Our anonymous donor and all of the contributors to the SAFE Fund have done nothing less than re-make the future of our work.
Executive Director Marty Ellin reflects on the Jewish tradition of Tikkun Olam – acts of kindness performed to “heal the world.”
When it is time to stand with a nonprofit friend who needs help from the breadth of your law firm, how do you build a team that will respond with previously unknown generosity and excitement?
We already miss Liz terribly – she was absolutely one-of-a-kind. The kind the legal community, and the larger community, needed more of, the kind of lawyer who made equal access to justice more than just a catch-phrase, and the kind of person that caused Judge Jane Barwick to write this about what her friend Liz Whipple taught her: “That one person, one curly-headed person, can make all others better. And heartbroken.“
More often than I wish were true, people think of “pro bono legal services” as simply giving a poor person a free lawyer. But pro bono publico (usually shortened to pro bono) does not mean “free,” it means “for the public good.”
I am a father before all else, and how I view everything in the world is shaped by this.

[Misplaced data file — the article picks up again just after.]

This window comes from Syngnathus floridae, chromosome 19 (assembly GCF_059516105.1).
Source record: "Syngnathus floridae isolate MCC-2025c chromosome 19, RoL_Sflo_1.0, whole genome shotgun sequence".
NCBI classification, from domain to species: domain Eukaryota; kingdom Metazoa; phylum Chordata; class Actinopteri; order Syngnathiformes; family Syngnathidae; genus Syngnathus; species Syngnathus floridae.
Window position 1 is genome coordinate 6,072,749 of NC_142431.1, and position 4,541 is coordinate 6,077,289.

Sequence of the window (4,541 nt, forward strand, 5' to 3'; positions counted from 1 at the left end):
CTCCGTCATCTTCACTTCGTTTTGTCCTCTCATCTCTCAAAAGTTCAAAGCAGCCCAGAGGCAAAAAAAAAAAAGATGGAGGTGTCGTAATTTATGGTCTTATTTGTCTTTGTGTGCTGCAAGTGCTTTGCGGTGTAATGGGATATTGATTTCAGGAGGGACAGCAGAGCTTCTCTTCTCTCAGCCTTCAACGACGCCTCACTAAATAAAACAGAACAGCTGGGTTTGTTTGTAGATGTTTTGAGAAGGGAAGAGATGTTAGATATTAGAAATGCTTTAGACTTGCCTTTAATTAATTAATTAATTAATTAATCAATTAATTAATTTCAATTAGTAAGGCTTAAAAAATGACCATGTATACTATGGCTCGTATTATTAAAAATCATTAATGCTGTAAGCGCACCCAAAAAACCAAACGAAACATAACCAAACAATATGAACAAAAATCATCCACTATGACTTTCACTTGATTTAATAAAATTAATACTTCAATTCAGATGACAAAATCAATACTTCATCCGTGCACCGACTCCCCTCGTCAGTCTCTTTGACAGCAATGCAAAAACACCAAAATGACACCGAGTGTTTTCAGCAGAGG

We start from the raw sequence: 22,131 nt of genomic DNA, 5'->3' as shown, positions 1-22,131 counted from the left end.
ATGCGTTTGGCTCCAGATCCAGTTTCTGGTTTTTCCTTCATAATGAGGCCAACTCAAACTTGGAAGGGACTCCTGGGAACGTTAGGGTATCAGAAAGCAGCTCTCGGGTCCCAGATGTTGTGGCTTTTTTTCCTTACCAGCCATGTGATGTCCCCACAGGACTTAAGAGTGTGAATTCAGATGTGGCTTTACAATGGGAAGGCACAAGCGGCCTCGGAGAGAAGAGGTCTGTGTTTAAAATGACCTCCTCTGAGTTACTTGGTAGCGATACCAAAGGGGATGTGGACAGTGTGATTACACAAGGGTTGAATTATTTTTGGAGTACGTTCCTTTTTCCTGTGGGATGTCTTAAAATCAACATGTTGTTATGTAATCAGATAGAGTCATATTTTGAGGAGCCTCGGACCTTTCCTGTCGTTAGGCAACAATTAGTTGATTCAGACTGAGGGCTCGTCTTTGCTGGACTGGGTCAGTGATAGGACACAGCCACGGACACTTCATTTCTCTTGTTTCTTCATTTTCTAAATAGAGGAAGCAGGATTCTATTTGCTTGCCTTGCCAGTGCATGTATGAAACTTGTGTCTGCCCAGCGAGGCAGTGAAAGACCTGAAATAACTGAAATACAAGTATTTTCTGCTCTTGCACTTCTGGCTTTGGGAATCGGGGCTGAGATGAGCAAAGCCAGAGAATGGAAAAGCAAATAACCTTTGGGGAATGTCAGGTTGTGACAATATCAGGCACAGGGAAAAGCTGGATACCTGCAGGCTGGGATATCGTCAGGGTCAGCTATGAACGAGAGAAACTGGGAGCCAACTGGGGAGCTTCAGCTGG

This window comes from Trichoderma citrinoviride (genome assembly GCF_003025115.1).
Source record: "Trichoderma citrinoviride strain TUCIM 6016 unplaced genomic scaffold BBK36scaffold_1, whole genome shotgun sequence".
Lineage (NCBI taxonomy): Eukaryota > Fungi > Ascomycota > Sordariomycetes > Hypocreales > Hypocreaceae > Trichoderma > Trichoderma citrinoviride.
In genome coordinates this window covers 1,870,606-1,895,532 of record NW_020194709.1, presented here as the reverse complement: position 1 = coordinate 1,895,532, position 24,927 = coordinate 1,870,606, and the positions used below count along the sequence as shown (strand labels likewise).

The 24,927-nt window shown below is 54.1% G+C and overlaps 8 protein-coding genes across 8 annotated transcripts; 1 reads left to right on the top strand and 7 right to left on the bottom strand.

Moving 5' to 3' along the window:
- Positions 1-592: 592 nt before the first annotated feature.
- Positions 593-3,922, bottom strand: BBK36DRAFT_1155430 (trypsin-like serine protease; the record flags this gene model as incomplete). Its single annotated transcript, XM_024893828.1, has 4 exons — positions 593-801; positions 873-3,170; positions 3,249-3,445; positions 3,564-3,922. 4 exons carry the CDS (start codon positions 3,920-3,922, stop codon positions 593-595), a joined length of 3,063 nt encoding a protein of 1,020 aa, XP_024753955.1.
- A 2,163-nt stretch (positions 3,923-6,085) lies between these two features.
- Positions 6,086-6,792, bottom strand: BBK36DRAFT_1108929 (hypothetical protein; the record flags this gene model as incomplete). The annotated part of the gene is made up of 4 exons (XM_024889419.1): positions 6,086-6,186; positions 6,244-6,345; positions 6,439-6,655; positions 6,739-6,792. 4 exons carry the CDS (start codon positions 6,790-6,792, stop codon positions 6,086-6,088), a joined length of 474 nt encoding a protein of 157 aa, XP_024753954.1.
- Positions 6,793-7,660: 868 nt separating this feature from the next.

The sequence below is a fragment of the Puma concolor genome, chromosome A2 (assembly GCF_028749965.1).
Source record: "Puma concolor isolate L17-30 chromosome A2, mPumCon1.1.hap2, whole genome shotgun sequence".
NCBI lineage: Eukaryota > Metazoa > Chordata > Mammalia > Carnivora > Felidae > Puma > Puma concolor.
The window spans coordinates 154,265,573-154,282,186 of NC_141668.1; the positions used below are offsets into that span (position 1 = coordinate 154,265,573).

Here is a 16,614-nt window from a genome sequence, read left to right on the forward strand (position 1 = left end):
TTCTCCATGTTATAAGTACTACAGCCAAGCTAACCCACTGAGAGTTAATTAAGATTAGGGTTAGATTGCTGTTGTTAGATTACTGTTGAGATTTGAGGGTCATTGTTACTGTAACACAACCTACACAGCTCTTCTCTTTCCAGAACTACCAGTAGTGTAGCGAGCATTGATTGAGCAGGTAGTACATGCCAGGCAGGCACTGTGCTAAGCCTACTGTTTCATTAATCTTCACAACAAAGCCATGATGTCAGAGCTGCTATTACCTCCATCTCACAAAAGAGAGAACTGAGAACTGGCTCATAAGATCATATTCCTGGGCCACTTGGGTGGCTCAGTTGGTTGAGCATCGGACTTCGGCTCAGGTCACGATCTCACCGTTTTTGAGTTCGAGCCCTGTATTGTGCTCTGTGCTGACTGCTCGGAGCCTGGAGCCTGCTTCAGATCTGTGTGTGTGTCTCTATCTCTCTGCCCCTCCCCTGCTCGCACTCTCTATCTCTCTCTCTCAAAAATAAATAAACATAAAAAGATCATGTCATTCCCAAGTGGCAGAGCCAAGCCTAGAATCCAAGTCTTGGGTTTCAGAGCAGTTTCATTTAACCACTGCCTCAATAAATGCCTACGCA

So in the days after men were murdered for the uniform they wore, following hard on men being murdered for the skin they wore, it was especially difficult to hear the pain of my daughters asking, “Dad, what can we do?”
Safety. And Stability.
If there is a way to condense what the Atlanta Volunteer Lawyers Foundation means to those in our community who depend on AVLF for access to a lawyer, it might be those two words.
I offer these words not to add my voice to the swell of candidates’ screams about how we make our nation more secure. But I do urge that while the larger questions play out, there is much that we, the staff of AVLF, and you, the volunteers, donors, and supporters of the Foundation have done and can do, every day, to enhance the places we live, which in turn makes us a more just and more peaceful society.